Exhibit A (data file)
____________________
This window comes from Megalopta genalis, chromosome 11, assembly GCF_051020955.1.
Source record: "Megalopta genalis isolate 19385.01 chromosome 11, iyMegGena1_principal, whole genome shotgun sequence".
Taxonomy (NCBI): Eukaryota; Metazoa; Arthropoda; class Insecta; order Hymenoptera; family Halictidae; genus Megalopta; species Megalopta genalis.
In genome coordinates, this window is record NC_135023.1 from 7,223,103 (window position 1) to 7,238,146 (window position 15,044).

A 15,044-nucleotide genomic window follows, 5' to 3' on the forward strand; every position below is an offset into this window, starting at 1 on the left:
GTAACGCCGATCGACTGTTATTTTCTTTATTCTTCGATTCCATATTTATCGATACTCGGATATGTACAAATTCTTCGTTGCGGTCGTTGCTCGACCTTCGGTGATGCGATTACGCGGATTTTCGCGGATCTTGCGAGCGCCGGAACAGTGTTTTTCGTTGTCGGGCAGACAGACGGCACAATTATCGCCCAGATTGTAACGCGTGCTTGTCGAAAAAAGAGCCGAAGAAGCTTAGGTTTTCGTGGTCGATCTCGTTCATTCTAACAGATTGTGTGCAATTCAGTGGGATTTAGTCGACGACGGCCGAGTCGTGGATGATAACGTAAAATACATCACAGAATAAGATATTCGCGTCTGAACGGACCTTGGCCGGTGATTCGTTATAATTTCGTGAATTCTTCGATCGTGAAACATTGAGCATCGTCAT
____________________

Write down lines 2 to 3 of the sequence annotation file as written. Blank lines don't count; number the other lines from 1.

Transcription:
Source record: "Megalopta genalis isolate 19385.01 chromosome 11, iyMegGena1_principal, whole genome shotgun sequence".
Taxonomy (NCBI): Eukaryota; Metazoa; Arthropoda; class Insecta; order Hymenoptera; family Halictidae; genus Megalopta; species Megalopta genalis.